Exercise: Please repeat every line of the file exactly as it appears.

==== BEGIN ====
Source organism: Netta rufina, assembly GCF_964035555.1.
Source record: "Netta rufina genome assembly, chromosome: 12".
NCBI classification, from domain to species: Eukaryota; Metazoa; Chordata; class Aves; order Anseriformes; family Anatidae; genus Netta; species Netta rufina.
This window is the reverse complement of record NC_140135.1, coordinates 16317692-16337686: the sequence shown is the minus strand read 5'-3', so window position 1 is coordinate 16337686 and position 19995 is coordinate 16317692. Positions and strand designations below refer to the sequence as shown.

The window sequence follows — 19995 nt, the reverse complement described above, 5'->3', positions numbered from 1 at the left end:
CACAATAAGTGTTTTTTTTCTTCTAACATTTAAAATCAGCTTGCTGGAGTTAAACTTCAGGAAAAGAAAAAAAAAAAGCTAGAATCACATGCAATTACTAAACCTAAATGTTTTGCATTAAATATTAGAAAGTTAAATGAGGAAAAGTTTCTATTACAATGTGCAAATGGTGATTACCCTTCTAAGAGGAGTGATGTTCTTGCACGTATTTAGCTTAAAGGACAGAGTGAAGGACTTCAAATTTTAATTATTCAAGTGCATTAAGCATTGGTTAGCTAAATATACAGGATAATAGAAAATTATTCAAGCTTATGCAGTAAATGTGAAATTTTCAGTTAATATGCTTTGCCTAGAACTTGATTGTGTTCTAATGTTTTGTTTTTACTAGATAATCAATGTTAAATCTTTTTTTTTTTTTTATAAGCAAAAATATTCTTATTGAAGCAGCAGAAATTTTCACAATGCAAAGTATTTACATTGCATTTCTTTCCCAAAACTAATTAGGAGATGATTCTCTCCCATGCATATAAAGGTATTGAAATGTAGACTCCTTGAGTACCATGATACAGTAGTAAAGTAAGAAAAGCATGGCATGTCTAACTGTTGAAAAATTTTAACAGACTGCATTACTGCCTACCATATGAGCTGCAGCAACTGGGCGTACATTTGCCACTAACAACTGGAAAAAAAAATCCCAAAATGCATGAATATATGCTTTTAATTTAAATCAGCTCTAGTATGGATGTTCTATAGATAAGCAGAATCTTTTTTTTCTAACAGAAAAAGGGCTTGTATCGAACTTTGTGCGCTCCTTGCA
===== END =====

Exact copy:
Source organism: Netta rufina, assembly GCF_964035555.1.
Source record: "Netta rufina genome assembly, chromosome: 12".
NCBI classification, from domain to species: Eukaryota; Metazoa; Chordata; class Aves; order Anseriformes; family Anatidae; genus Netta; species Netta rufina.
This window is the reverse complement of record NC_140135.1, coordinates 16317692-16337686: the sequence shown is the minus strand read 5'-3', so window position 1 is coordinate 16337686 and position 19995 is coordinate 16317692. Positions and strand designations below refer to the sequence as shown.

The window sequence follows — 19995 nt, the reverse complement described above, 5'->3', positions numbered from 1 at the left end:
CACAATAAGTGTTTTTTTTCTTCTAACATTTAAAATCAGCTTGCTGGAGTTAAACTTCAGGAAAAGAAAAAAAAAAAGCTAGAATCACATGCAATTACTAAACCTAAATGTTTTGCATTAAATATTAGAAAGTTAAATGAGGAAAAGTTTCTATTACAATGTGCAAATGGTGATTACCCTTCTAAGAGGAGTGATGTTCTTGCACGTATTTAGCTTAAAGGACAGAGTGAAGGACTTCAAATTTTAATTATTCAAGTGCATTAAGCATTGGTTAGCTAAATATACAGGATAATAGAAAATTATTCAAGCTTATGCAGTAAATGTGAAATTTTCAGTTAATATGCTTTGCCTAGAACTTGATTGTGTTCTAATGTTTTGTTTTTACTAGATAATCAATGTTAAATCTTTTTTTTTTTTTTATAAGCAAAAATATTCTTATTGAAGCAGCAGAAATTTTCACAATGCAAAGTATTTACATTGCATTTCTTTCCCAAAACTAATTAGGAGATGATTCTCTCCCATGCATATAAAGGTATTGAAATGTAGACTCCTTGAGTACCATGATACAGTAGTAAAGTAAGAAAAGCATGGCATGTCTAACTGTTGAAAAATTTTAACAGACTGCATTACTGCCTACCATATGAGCTGCAGCAACTGGGCGTACATTTGCCACTAACAACTGGAAAAAAAAATCCCAAAATGCATGAATATATGCTTTTAATTTAAATCAGCTCTAGTATGGATGTTCTATAGATAAGCAGAATCTTTTTTTTCTAACAGAAAAAGGGCTTGTATCGAACTTTGTGCGCTCCTTGCA